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Ann Neurol. 1987 Jul;22(1):89-93.

In vivo labeling of blood T cells: rapid traffic into cerebrospinal fluid in multiple sclerosis.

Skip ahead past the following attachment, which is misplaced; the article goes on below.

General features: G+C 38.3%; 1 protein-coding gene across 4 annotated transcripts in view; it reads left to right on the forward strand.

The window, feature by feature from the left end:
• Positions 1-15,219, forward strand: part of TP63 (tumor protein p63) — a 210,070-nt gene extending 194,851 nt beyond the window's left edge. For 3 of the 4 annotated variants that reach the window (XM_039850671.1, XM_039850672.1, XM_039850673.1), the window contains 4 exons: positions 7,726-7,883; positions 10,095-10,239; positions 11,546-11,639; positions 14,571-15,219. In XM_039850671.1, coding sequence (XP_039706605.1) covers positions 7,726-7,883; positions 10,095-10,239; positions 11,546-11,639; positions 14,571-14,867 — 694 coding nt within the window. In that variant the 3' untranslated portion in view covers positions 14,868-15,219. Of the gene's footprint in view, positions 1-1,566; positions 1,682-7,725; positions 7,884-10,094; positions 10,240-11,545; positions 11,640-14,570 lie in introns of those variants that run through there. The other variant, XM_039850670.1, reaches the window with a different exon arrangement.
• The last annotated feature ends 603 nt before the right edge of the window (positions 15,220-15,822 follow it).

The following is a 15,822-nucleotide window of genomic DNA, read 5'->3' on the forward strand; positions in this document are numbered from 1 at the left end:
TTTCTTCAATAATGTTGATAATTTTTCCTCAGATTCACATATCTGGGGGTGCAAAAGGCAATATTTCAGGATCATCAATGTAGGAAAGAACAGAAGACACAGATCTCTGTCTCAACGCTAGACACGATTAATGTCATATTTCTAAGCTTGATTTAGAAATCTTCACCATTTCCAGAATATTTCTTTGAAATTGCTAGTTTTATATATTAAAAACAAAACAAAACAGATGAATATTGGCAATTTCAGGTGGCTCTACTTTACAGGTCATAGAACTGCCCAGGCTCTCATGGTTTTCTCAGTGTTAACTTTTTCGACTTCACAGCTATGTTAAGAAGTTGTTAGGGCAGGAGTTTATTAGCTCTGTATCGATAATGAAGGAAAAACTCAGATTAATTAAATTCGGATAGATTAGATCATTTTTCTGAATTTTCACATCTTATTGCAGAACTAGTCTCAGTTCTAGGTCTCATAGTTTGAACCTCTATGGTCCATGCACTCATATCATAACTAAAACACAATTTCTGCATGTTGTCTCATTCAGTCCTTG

Multiple sclerosis (MS) is an inflammatory disease of the central nervous system (CNS). In MS patients being treated with anti-T11, a murine monoclonal antibody which recognizes the sheep red blood cell receptor, it was found that peripheral blood T cells were labeled in vivo by the antibody. Furthermore, anti-T11 did not lyse cells or enter the cerebrospinal fluid (CSF). In CSF specimens obtained by serial lumbar punctures from patients with progressive MS who received five daily infusions of anti-T11, 70 +/- 12% of the T cells had mouse antibody bound to their surface by 72 to 96 hours. No in vivo staining of CSF T cells was observed in patients infused with anti-T4, a murine monoclonal antibody that was not found to label T cells in vivo. These results demonstrate that there is rapid movement of lymphocytes from the peripheral blood to the CNS in patients with progressive MS. This rapid trafficking of T cells suggests that the ongoing pathological process within the CNS may be closely linked to the peripheral immune system and may have implications for the monitoring and treatment of MS.

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